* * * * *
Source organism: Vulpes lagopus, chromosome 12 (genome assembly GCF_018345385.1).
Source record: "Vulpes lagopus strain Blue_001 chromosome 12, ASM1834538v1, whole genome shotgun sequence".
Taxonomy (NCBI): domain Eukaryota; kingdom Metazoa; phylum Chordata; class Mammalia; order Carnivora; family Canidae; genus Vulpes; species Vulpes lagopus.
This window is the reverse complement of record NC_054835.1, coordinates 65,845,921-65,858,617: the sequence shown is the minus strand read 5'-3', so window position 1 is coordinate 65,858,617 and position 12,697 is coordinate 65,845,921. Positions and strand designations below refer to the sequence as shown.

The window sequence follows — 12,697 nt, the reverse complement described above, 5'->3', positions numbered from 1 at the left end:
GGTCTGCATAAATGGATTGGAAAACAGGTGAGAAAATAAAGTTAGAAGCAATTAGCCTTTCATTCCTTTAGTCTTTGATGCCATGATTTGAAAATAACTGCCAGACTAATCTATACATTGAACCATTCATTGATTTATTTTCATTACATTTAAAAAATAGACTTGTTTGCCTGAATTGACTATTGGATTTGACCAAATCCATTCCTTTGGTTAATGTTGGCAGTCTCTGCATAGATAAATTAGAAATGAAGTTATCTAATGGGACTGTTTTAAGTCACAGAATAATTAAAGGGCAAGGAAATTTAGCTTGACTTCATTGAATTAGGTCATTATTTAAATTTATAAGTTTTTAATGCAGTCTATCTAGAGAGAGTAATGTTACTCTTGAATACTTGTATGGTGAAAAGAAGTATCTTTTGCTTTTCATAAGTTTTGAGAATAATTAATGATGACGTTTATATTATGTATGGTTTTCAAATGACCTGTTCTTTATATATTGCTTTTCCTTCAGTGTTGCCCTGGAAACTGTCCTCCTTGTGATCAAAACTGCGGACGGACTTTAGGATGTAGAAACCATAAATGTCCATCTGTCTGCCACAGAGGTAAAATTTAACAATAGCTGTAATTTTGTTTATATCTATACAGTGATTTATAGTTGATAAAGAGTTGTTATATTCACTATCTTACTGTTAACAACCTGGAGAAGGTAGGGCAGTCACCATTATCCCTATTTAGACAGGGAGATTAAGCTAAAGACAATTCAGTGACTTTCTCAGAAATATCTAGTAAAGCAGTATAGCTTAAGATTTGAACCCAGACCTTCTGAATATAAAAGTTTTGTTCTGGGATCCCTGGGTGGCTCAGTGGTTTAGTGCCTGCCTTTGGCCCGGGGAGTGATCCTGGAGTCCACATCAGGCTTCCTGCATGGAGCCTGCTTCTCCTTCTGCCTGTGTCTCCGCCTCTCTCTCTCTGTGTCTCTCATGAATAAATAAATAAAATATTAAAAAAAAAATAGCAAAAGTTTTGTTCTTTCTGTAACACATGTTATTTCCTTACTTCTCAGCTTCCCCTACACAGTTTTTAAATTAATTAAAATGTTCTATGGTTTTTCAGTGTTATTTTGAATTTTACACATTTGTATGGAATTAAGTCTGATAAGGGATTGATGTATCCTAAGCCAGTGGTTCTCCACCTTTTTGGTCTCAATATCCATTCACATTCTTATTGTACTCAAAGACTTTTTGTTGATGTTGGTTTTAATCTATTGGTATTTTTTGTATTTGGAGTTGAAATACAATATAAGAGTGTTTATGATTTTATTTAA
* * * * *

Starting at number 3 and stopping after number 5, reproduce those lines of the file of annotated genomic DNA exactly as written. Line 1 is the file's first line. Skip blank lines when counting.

Taxonomy (NCBI): domain Eukaryota; kingdom Metazoa; phylum Chordata; class Mammalia; order Carnivora; family Canidae; genus Vulpes; species Vulpes lagopus.
This window is the reverse complement of record NC_054835.1, coordinates 65,845,921-65,858,617: the sequence shown is the minus strand read 5'-3', so window position 1 is coordinate 65,858,617 and position 12,697 is coordinate 65,845,921. Positions and strand designations below refer to the sequence as shown.

The window sequence follows — 12,697 nt, the reverse complement described above, 5'->3', positions numbered from 1 at the left end: